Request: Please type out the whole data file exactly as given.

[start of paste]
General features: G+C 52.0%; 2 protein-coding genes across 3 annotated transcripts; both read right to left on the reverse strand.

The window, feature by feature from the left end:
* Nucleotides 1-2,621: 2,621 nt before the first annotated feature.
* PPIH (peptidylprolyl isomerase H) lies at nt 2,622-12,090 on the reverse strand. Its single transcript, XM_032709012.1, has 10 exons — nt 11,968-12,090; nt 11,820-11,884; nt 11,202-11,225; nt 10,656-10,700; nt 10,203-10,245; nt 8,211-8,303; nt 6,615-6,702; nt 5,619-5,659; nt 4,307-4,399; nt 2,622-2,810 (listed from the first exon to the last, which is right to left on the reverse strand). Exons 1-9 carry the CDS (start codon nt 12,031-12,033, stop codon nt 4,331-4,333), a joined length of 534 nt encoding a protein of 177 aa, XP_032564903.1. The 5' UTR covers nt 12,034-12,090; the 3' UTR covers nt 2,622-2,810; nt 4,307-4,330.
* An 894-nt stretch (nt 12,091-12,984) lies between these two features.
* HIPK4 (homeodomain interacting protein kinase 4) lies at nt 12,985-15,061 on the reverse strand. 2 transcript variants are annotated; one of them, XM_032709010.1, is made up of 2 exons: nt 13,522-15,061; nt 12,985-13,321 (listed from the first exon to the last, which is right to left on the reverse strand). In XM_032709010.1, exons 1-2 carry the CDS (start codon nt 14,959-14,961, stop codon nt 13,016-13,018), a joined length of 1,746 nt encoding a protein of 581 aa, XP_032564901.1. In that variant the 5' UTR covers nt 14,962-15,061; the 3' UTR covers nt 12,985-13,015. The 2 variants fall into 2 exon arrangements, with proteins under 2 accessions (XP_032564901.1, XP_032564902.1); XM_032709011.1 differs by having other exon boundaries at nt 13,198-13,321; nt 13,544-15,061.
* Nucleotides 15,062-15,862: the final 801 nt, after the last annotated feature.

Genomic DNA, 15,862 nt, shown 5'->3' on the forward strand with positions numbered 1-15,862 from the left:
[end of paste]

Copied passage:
General features: G+C 52.0%; 2 protein-coding genes across 3 annotated transcripts; both read right to left on the reverse strand.

The window, feature by feature from the left end:
* Nucleotides 1-2,621: 2,621 nt before the first annotated feature.
* PPIH (peptidylprolyl isomerase H) lies at nt 2,622-12,090 on the reverse strand. Its single transcript, XM_032709012.1, has 10 exons — nt 11,968-12,090; nt 11,820-11,884; nt 11,202-11,225; nt 10,656-10,700; nt 10,203-10,245; nt 8,211-8,303; nt 6,615-6,702; nt 5,619-5,659; nt 4,307-4,399; nt 2,622-2,810 (listed from the first exon to the last, which is right to left on the reverse strand). Exons 1-9 carry the CDS (start codon nt 12,031-12,033, stop codon nt 4,331-4,333), a joined length of 534 nt encoding a protein of 177 aa, XP_032564903.1. The 5' UTR covers nt 12,034-12,090; the 3' UTR covers nt 2,622-2,810; nt 4,307-4,330.
* An 894-nt stretch (nt 12,091-12,984) lies between these two features.
* HIPK4 (homeodomain interacting protein kinase 4) lies at nt 12,985-15,061 on the reverse strand. 2 transcript variants are annotated; one of them, XM_032709010.1, is made up of 2 exons: nt 13,522-15,061; nt 12,985-13,321 (listed from the first exon to the last, which is right to left on the reverse strand). In XM_032709010.1, exons 1-2 carry the CDS (start codon nt 14,959-14,961, stop codon nt 13,016-13,018), a joined length of 1,746 nt encoding a protein of 581 aa, XP_032564901.1. In that variant the 5' UTR covers nt 14,962-15,061; the 3' UTR covers nt 12,985-13,015. The 2 variants fall into 2 exon arrangements, with proteins under 2 accessions (XP_032564901.1, XP_032564902.1); XM_032709011.1 differs by having other exon boundaries at nt 13,198-13,321; nt 13,544-15,061.
* Nucleotides 15,062-15,862: the final 801 nt, after the last annotated feature.

Genomic DNA, 15,862 nt, shown 5'->3' on the forward strand with positions numbered 1-15,862 from the left: